“All were amazed at the gracious words that came from Jesus’ mouth.”
You know how you can read something year in year out and not notice the detail? Well that’s what happened to me when I looked at the very familiar Gospel reading we heard today. It was that little phrase “gracious words” which made me suddenly sit up and take notice. “All were amazed at the gracious words that came from Jesus’ mouth.” “What does that mean?” I asked myself. What are “gracious words”? I wonder what you think.
Today we tend to say that someone has spoken graciously if they’ve got a nice turn of phrase, or if they’ve managed to say something difficult or painful in a way that’s easier for others to accept. Responding graciously to an insult means not sinking to the level of your attacker, but finding something positive to say in answer to them. It would be great to see some more “gracious words” in the US election campaign!
Thinking about graciousness might lead us on to think about other closely related words too – words like “graceful” and the word that gives rise to them both, “grace”. What do these words mean to us? The dictionary lists some synonyms – elegance, agility, refinement, polish.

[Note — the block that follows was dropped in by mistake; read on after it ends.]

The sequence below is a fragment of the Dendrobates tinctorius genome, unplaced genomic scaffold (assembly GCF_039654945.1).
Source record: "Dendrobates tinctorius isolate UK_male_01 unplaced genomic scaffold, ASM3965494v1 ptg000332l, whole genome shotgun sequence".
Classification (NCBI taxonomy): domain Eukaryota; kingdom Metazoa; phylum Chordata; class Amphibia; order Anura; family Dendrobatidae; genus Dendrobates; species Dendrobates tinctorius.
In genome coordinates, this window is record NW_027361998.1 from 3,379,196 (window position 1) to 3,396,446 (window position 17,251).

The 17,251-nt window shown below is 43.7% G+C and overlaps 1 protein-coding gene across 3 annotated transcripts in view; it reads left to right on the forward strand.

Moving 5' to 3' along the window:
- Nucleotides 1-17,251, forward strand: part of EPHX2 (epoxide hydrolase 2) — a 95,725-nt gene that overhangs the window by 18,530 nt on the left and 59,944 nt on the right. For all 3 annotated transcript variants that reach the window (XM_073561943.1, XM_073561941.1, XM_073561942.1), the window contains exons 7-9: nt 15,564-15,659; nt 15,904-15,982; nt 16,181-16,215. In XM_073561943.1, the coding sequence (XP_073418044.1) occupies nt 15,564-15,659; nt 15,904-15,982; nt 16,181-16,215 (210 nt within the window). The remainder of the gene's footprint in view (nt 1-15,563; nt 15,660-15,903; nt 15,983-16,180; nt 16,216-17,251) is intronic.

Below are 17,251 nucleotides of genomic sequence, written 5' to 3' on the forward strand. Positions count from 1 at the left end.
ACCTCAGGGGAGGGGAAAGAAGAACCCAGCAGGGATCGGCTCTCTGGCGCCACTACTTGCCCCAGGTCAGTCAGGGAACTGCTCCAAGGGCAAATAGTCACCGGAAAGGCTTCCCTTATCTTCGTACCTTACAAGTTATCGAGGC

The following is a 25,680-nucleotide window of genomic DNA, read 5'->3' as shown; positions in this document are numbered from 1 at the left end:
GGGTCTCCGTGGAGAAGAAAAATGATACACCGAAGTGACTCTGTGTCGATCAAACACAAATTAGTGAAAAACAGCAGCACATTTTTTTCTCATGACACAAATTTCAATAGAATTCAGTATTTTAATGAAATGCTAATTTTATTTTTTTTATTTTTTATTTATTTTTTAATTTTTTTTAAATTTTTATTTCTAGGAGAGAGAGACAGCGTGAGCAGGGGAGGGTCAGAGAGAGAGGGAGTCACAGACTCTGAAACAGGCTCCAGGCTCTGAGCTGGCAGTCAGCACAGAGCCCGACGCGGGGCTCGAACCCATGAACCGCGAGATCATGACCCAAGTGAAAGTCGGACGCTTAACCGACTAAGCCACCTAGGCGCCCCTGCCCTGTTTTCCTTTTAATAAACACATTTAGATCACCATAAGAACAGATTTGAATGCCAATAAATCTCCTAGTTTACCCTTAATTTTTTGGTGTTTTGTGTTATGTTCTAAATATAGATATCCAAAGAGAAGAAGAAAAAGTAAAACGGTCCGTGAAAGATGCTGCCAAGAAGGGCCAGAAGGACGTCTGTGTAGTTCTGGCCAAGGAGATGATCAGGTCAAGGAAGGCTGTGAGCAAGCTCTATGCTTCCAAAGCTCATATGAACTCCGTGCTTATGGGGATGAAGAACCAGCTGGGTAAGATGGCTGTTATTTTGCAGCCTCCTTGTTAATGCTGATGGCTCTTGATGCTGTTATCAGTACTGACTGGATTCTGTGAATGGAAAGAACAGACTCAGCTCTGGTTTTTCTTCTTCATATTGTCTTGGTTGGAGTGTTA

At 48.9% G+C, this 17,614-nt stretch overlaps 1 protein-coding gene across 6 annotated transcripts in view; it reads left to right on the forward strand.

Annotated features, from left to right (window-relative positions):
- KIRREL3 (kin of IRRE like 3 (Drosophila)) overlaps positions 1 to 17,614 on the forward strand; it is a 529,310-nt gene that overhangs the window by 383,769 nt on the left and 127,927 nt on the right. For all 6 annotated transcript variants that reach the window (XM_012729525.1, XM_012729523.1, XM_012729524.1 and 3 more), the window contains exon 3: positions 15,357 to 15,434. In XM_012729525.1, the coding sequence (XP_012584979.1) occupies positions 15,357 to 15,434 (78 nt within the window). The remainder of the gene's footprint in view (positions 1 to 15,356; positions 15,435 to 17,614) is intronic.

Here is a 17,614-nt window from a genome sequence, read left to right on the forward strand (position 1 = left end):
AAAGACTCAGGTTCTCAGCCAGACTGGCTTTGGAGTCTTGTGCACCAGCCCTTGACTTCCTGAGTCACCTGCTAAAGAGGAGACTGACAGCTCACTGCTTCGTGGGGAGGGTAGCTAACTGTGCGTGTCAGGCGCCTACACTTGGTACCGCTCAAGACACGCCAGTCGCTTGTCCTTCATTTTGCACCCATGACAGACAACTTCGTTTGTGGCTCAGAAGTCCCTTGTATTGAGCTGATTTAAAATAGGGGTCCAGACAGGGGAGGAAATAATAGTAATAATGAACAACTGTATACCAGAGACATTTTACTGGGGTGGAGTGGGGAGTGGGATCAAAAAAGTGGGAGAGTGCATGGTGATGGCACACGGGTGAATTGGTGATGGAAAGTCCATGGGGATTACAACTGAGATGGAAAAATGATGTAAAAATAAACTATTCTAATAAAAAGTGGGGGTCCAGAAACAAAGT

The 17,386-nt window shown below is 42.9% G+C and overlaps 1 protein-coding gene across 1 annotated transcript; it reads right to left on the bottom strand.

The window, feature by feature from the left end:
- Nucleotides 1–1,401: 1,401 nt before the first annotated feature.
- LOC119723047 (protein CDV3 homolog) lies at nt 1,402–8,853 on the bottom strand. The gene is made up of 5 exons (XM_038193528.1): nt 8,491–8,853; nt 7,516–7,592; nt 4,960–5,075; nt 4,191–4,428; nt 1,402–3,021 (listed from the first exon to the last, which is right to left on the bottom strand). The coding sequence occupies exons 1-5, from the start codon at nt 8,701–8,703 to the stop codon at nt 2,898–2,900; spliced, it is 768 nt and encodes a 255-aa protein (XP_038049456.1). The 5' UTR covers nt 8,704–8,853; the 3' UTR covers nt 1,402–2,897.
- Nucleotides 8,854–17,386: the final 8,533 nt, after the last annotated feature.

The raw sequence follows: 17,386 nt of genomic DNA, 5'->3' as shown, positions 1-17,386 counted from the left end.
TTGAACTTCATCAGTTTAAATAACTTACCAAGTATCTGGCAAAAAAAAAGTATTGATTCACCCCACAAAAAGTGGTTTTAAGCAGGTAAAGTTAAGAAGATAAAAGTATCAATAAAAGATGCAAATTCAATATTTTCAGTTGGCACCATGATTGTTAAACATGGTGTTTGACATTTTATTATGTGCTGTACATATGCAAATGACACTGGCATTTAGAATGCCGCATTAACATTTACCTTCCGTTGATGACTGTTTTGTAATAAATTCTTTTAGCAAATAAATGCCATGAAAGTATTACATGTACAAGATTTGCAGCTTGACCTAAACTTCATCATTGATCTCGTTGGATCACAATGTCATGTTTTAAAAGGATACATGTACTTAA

Talk about grace and what do you think of? Maybe the kind of serene poise of Audrey Hepburn or one of those other old fashioned, impeccably groomed film stars. A good dancer might be called graceful too, someone who can place every step perfectly and effortlessly.
Gracefulness is often seen as a quality you’re either born with, or not.
But the grace of Jesus’ words in that synagogue in Nazareth wasn’t anything to do with eloquence or elegance. The congregation there wasn’t amazed by his clever arguments or uplifting sentiments or sophisticated style.
To understand what they might have meant when they called his words gracious we need to dig back to the Greek and Hebrew words for grace – the ones Jesus’ congregation would have known and used. They are charis in the Greek and khen in the Hebrew, if you’re interested. And once you start to look, you find those words all over the place in the Bible. Noah found grace in the eyes of the Lord, it says. David found grace in the eyes of King Saul – at least at first. Ruth, a Moabite refugee to Israel, found grace in the eyes of Boaz, who ended up marrying her. The letters of Paul are full of prayers that people might know the grace of God. We use one of his greetings as a prayer we call the Grace – the grace of our Lord Jesus Christ, the love of God and the fellowship of the Holy Spirit be with you all. Some Bibles translate khen and charis as “favour” instead of grace. It’s the word Gabriel uses when he tells Mary she will bear Jesus. “Hail, favoured one, the Lord is with you.” “Hail Mary, full of grace” as older translations put it.